This step pyramid demonstrates the importance of Maya astronomy and the heavy influence of the Toltecs, who invaded Mayans around 1000 years ago and merged the two cultural traditions.
The temple has 365 steps, one for each day of the year. One of the most notable inventions of the Mayans was the Maya Calendar.
Twice a year on the spring and autumn equinoxes, a shadow falls on the pyramid in the shape of a serpent. As the sun sets, this shadow descends the pyramid steps to eventually join a stone serpent head at the base of the great staircase. If you decide to visit the site in those days, prepare for chaos.
Unfortunately, the pyramid cannot be entered or climbed anymore. A few years ago it was allowed but now is strictly prohibited.
If you sow someone clapping their hand in front of the pyramid, they were looking to create the sound of a bird with the echo.
The Maya’s astronomical skills were so advanced they could even predict solar eclipses and observed impressive astronomic phenomena. One of these buildings was The Caracol- The Observatory, the building was used by the priests.
The tower is high with many windows which allowed observing the stars.
The Temple of the Warriors
It is one of the oldest structures at Chichen Itza. It is believed to be a late classic Maya building sufficiently big enough for really large gatherings.
The temple has four platforms, flanked by 200 columns.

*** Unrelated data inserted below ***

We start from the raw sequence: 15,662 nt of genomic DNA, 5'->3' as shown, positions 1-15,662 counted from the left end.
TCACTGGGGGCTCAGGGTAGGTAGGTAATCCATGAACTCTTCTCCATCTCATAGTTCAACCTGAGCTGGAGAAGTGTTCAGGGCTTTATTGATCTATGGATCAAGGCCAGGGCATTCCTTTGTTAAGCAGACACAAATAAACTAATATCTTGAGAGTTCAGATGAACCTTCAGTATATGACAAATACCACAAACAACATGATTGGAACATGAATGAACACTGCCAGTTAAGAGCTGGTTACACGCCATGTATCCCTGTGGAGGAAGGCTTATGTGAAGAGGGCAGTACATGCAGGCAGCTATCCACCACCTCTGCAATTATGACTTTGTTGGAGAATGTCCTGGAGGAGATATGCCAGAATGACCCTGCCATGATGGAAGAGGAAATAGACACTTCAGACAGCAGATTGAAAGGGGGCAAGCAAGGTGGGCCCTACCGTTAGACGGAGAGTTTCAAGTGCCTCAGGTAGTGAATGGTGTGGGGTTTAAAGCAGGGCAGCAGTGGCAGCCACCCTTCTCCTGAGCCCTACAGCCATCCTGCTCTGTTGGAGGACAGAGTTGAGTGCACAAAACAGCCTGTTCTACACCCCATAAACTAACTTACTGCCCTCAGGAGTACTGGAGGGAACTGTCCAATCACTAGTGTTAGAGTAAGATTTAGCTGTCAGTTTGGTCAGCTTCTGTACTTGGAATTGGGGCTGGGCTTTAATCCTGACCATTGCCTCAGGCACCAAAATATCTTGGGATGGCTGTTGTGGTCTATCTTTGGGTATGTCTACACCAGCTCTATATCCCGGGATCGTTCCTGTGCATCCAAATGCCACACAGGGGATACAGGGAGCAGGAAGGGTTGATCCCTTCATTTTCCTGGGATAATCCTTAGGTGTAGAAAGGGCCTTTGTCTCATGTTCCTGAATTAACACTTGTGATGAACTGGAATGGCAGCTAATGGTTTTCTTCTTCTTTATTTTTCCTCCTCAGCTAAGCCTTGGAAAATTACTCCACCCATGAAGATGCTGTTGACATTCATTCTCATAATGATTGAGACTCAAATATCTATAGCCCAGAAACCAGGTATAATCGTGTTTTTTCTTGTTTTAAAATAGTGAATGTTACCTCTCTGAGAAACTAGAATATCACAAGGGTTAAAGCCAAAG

All these columns once supported a roof, which collapsed a long time ago.
It is believed that these were great meeting halls. There were found decorations representing priests and warriors. After all, it was a military-religious city.
El Mercado ( The Market )
It is a very large, colonnaded building with a spacious interior court. It is believed to be more like a council house or ceremonial building.
Was named “El Mercado” by the Spanish, but its precise function is under debate.
Great Ball Court
The Mayans were sports lovers and built huge ballcourts to play all their games. They used to play “juego de pelota” and it was like a sacred ceremony. The Great Ballcourt of Chichen Itza was the biggest in the entire Mayan empire with great acoustic. This means that all the players could hear everything very well. Two teams were playing with a very heavy ball (3-4 kg). They had to pass the ball through a stone ring using a part of their body like head, hip, leg or other parts. Chichen Itza was more than a religious and ceremonial site. It was also a sophisticated urban center and hub of regional trade. But after centuries of prosperity and absorbing influxes of other cultures like the Toltecs, the city met a mysterious end.
During the XIII century, the people abandoned Chichen Itza to the jungle. Though they left behind amazing works of architecture and art, the city’s inhabitants left no known record of why they abandoned their homes. Scientists speculate that droughts, exhausted soils, and royal quests for conquest and treasure may have contributed to Chichen Itza’s downfall. We saw all this and honestly, I wasn’t so much impressed comparing with the other New Seven World Wonders. But definitely, it worth the effort to drive to for 5 hours (both ways).
We didn’t spend more than two hours there, but it was enough to see and understand the site.
10.00 was the perfect timing to leave the place because it became very crowded.